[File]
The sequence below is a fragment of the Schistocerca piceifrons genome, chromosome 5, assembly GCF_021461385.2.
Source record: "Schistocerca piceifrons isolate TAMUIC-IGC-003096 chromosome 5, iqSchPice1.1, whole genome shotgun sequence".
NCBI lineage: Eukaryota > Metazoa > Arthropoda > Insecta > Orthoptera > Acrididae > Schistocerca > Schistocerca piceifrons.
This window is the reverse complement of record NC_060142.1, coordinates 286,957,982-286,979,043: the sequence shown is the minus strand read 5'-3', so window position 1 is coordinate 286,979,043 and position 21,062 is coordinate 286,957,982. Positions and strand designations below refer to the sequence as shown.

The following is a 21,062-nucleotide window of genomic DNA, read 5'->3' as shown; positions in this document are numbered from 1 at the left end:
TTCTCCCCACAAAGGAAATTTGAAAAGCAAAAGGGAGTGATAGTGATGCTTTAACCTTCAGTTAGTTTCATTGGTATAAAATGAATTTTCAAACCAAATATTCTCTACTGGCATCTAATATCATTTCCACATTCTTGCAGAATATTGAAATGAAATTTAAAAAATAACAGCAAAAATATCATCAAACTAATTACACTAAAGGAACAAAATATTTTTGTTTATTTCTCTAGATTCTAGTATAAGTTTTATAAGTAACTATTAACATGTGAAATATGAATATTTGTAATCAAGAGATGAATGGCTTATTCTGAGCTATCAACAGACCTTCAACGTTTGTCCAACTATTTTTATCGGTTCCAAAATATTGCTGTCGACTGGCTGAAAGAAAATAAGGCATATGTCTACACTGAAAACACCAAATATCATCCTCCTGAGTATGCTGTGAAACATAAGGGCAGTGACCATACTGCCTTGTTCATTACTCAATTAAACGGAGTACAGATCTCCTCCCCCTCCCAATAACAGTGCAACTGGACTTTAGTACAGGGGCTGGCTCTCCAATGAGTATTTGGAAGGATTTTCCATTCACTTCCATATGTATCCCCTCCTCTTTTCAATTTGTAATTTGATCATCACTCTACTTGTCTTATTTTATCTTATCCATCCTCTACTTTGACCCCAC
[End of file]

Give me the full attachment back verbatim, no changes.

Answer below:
The sequence below is a fragment of the Schistocerca piceifrons genome, chromosome 5, assembly GCF_021461385.2.
Source record: "Schistocerca piceifrons isolate TAMUIC-IGC-003096 chromosome 5, iqSchPice1.1, whole genome shotgun sequence".
NCBI lineage: Eukaryota > Metazoa > Arthropoda > Insecta > Orthoptera > Acrididae > Schistocerca > Schistocerca piceifrons.
This window is the reverse complement of record NC_060142.1, coordinates 286,957,982-286,979,043: the sequence shown is the minus strand read 5'-3', so window position 1 is coordinate 286,979,043 and position 21,062 is coordinate 286,957,982. Positions and strand designations below refer to the sequence as shown.

The following is a 21,062-nucleotide window of genomic DNA, read 5'->3' as shown; positions in this document are numbered from 1 at the left end:
TTCTCCCCACAAAGGAAATTTGAAAAGCAAAAGGGAGTGATAGTGATGCTTTAACCTTCAGTTAGTTTCATTGGTATAAAATGAATTTTCAAACCAAATATTCTCTACTGGCATCTAATATCATTTCCACATTCTTGCAGAATATTGAAATGAAATTTAAAAAATAACAGCAAAAATATCATCAAACTAATTACACTAAAGGAACAAAATATTTTTGTTTATTTCTCTAGATTCTAGTATAAGTTTTATAAGTAACTATTAACATGTGAAATATGAATATTTGTAATCAAGAGATGAATGGCTTATTCTGAGCTATCAACAGACCTTCAACGTTTGTCCAACTATTTTTATCGGTTCCAAAATATTGCTGTCGACTGGCTGAAAGAAAATAAGGCATATGTCTACACTGAAAACACCAAATATCATCCTCCTGAGTATGCTGTGAAACATAAGGGCAGTGACCATACTGCCTTGTTCATTACTCAATTAAACGGAGTACAGATCTCCTCCCCCTCCCAATAACAGTGCAACTGGACTTTAGTACAGGGGCTGGCTCTCCAATGAGTATTTGGAAGGATTTTCCATTCACTTCCATATGTATCCCCTCCTCTTTTCAATTTGTAATTTGATCATCACTCTACTTGTCTTATTTTATCTTATCCATCCTCTACTTTGACCCCAC